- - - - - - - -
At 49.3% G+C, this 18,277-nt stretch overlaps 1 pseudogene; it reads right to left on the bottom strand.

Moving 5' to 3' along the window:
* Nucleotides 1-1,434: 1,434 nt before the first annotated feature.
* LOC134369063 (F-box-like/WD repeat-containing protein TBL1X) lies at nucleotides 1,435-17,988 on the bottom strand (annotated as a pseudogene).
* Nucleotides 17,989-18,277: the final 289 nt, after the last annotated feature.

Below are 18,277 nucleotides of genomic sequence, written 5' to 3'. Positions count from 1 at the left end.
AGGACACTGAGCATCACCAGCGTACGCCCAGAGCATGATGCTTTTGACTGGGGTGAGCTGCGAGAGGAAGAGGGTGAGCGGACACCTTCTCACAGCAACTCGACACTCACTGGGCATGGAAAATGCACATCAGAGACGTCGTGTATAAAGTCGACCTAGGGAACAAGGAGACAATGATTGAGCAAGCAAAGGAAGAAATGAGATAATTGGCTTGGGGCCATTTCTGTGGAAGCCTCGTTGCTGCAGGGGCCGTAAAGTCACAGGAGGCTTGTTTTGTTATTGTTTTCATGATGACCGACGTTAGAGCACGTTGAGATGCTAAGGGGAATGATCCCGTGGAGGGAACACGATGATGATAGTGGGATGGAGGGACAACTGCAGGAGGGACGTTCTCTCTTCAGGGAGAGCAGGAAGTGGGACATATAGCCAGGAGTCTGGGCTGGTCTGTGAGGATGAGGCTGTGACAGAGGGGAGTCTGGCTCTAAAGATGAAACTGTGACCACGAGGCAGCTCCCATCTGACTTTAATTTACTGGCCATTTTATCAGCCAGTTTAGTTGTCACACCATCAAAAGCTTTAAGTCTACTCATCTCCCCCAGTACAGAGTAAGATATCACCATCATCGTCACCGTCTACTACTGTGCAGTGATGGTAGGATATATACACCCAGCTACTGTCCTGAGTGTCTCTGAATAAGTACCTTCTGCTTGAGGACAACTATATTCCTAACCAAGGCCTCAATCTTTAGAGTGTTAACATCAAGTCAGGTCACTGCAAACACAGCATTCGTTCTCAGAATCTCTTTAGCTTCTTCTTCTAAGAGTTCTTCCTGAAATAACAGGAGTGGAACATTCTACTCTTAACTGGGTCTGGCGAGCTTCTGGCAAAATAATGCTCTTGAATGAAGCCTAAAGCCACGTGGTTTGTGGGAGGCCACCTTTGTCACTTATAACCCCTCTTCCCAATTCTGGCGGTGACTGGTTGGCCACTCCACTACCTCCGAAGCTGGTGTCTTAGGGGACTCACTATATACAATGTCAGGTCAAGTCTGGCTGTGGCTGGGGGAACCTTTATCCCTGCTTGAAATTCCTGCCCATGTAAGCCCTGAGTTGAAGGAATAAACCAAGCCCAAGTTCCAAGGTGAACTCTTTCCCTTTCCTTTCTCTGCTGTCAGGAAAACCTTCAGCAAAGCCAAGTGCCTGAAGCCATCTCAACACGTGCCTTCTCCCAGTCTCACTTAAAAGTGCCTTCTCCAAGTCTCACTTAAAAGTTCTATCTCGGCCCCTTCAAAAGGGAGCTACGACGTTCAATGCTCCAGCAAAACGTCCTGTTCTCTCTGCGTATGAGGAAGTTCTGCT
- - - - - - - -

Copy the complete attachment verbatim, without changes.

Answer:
At 49.3% G+C, this 18,277-nt stretch overlaps 1 pseudogene; it reads right to left on the bottom strand.

Moving 5' to 3' along the window:
* Nucleotides 1-1,434: 1,434 nt before the first annotated feature.
* LOC134369063 (F-box-like/WD repeat-containing protein TBL1X) lies at nucleotides 1,435-17,988 on the bottom strand (annotated as a pseudogene).
* Nucleotides 17,989-18,277: the final 289 nt, after the last annotated feature.

Below are 18,277 nucleotides of genomic sequence, written 5' to 3'. Positions count from 1 at the left end.
AGGACACTGAGCATCACCAGCGTACGCCCAGAGCATGATGCTTTTGACTGGGGTGAGCTGCGAGAGGAAGAGGGTGAGCGGACACCTTCTCACAGCAACTCGACACTCACTGGGCATGGAAAATGCACATCAGAGACGTCGTGTATAAAGTCGACCTAGGGAACAAGGAGACAATGATTGAGCAAGCAAAGGAAGAAATGAGATAATTGGCTTGGGGCCATTTCTGTGGAAGCCTCGTTGCTGCAGGGGCCGTAAAGTCACAGGAGGCTTGTTTTGTTATTGTTTTCATGATGACCGACGTTAGAGCACGTTGAGATGCTAAGGGGAATGATCCCGTGGAGGGAACACGATGATGATAGTGGGATGGAGGGACAACTGCAGGAGGGACGTTCTCTCTTCAGGGAGAGCAGGAAGTGGGACATATAGCCAGGAGTCTGGGCTGGTCTGTGAGGATGAGGCTGTGACAGAGGGGAGTCTGGCTCTAAAGATGAAACTGTGACCACGAGGCAGCTCCCATCTGACTTTAATTTACTGGCCATTTTATCAGCCAGTTTAGTTGTCACACCATCAAAAGCTTTAAGTCTACTCATCTCCCCCAGTACAGAGTAAGATATCACCATCATCGTCACCGTCTACTACTGTGCAGTGATGGTAGGATATATACACCCAGCTACTGTCCTGAGTGTCTCTGAATAAGTACCTTCTGCTTGAGGACAACTATATTCCTAACCAAGGCCTCAATCTTTAGAGTGTTAACATCAAGTCAGGTCACTGCAAACACAGCATTCGTTCTCAGAATCTCTTTAGCTTCTTCTTCTAAGAGTTCTTCCTGAAATAACAGGAGTGGAACATTCTACTCTTAACTGGGTCTGGCGAGCTTCTGGCAAAATAATGCTCTTGAATGAAGCCTAAAGCCACGTGGTTTGTGGGAGGCCACCTTTGTCACTTATAACCCCTCTTCCCAATTCTGGCGGTGACTGGTTGGCCACTCCACTACCTCCGAAGCTGGTGTCTTAGGGGACTCACTATATACAATGTCAGGTCAAGTCTGGCTGTGGCTGGGGGAACCTTTATCCCTGCTTGAAATTCCTGCCCATGTAAGCCCTGAGTTGAAGGAATAAACCAAGCCCAAGTTCCAAGGTGAACTCTTTCCCTTTCCTTTCTCTGCTGTCAGGAAAACCTTCAGCAAAGCCAAGTGCCTGAAGCCATCTCAACACGTGCCTTCTCCCAGTCTCACTTAAAAGTGCCTTCTCCAAGTCTCACTTAAAAGTTCTATCTCGGCCCCTTCAAAAGGGAGCTACGACGTTCAATGCTCCAGCAAAACGTCCTGTTCTCTCTGCGTATGAGGAAGTTCTGCT